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Creating a Table using Oracle 10G XE

Oracle 10G XE provides a wizard to help you create a table. The wizard walks you through several steps for creating a table, taking you to the next step after you have entered valid entries for the current step. While scripts can be used to create a table, creating a table using the visual, form-based creation process is a lot simpler and less prone to errors. This tutorial describes a table to be created in the HR database with all the necessary ingredients for a typical database.

  1. Creating a Table using Oracle 10G XE
  2. Creating a table
  3. Creating a table using the Wizard
  4. Creating a table using the Wizard, continued
By: Jayaram Krishnaswamy
Rating: starstarstarstarstar / 37
September 19, 2006

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Table is crucial

A table is an essential element of any relational database management system. Data stored in the columns and rows of a table, and the relationship that may exist between the various tables, is at the core of RDBMS. The creator of the table becomes the owner of the table. An owner cannot have two tables with the same name. Some of the other dos and don'ts for creating a table are:

The table name cannot use any of the keywords used in the system
It cannot be a combination of two names separated by a white space
The maximum length of a table is 28 characters.
The table name's first character should be alphabetic
The table name's other characters better be confined to numbers and 

In any case, if and when you violate the rules you do get a error message telling you what was wrong. In that sense, you are covered. Since the Wizard tells you immediately what is wrong in some cases, you know what you have to do to correct it.

We will start with a very simple example of creating just one table called Htek_Employees for the Htek company. The Employee table will consist solely of the Employee information such as:


Columns in the table

In addition to this, to associate this information uniquely to an individual an Employee_ID is also added. This table will have 16 columns. The 16 columns are the attributes of the Employee physically stored in a table. A row in the table may contain values for each of these columns. For example, for an employee whose Employee_ID is 1, the details are:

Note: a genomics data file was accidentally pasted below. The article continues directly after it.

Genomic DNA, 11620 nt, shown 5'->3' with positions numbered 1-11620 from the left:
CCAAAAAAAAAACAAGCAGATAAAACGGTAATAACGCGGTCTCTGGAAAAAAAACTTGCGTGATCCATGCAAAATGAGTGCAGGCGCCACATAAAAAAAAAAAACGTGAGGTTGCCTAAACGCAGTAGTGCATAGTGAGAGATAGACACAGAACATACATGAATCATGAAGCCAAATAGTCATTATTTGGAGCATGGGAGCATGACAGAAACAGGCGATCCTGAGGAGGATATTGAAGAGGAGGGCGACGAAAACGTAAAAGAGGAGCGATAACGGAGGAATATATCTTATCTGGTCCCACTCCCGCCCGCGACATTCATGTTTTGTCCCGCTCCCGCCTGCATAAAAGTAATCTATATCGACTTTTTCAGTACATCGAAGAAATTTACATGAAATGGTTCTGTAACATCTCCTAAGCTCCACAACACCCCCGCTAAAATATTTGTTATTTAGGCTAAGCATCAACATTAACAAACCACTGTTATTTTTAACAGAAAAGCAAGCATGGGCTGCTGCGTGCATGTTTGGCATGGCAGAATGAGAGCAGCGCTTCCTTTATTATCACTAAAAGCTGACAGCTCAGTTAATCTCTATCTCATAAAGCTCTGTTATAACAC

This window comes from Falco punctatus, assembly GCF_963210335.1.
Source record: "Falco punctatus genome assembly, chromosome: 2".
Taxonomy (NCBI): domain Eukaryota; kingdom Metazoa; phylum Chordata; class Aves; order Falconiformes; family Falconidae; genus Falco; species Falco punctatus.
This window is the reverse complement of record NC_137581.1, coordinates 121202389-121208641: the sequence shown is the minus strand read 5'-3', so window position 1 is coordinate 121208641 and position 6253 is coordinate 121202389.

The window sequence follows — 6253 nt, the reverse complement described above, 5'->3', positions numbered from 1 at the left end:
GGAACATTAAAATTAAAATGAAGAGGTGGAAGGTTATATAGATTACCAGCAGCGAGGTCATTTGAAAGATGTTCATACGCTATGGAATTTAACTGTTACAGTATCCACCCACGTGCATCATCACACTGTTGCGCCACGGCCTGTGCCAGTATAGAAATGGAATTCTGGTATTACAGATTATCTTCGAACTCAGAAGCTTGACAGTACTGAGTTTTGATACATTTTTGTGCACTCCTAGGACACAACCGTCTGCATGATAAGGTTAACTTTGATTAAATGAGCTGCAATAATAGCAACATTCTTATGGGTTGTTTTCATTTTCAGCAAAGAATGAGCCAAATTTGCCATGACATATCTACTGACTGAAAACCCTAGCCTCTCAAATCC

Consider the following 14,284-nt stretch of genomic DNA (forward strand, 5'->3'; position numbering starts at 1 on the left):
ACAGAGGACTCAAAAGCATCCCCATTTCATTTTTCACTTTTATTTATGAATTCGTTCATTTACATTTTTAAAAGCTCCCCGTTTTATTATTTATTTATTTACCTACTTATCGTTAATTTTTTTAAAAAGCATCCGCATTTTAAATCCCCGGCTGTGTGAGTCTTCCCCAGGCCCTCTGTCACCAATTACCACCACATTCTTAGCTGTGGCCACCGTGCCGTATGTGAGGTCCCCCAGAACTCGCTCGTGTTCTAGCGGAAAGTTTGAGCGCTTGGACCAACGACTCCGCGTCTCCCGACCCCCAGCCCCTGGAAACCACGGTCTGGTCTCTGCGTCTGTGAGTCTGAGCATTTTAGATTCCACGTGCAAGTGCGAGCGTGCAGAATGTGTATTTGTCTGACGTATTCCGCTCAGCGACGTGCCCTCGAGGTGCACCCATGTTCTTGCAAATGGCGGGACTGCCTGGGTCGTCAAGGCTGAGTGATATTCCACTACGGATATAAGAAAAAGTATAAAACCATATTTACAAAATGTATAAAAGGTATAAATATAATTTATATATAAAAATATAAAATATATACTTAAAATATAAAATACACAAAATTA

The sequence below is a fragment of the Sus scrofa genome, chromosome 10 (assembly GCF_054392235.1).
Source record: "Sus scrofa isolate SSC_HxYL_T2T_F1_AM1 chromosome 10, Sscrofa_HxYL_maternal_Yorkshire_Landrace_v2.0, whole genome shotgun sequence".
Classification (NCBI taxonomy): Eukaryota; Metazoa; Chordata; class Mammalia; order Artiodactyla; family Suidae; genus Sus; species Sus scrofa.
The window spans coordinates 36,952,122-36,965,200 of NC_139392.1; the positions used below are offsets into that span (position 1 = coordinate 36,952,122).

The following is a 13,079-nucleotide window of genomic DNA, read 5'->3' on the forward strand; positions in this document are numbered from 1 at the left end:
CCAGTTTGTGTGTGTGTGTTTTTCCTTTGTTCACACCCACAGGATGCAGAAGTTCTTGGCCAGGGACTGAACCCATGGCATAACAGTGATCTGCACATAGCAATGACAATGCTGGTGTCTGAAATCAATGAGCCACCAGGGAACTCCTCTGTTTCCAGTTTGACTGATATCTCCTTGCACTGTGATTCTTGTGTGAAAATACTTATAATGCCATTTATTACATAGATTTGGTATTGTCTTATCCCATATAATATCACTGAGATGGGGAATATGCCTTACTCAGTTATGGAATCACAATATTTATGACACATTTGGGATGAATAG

First_Name; John
Last_Name; Newcomb
Hire_Date: 2/1/1998
Birth_Date: 1/1/1980
Salary: $40000
Title: Supervisor
Address: 123 Cox Street
City: Princeville
State: NJ
ZIP: 08536
Home Phone: (738)123-1235
Office Phone: (738)234-2335
Call Phone: (981)222-2345
Email: jnewcomb@htek.com
Health Coverage (Yes/No): Yes
Notes: Dependable reliable employee

If the Employee_ID is known, everything about this employee should be available from this table.

Column Data Types

For each column in the above table, the type of information it contains is different. While names are represented by 'text', hire_date and birth_date consists of 'date' type information. The salary contains 'money' type information. Telephone numbers and the Zip code consists of numerals, but they are not number type; who will ever think of adding two zip codes, or subtracting one telephone number from another? So these are no different than names. So the different columns may be stored as different data types. The Oracle table designer gives you options from which you can choose the data type that you may want to assign.

>>> More Oracle Articles          >>> More By Jayaram Krishnaswamy

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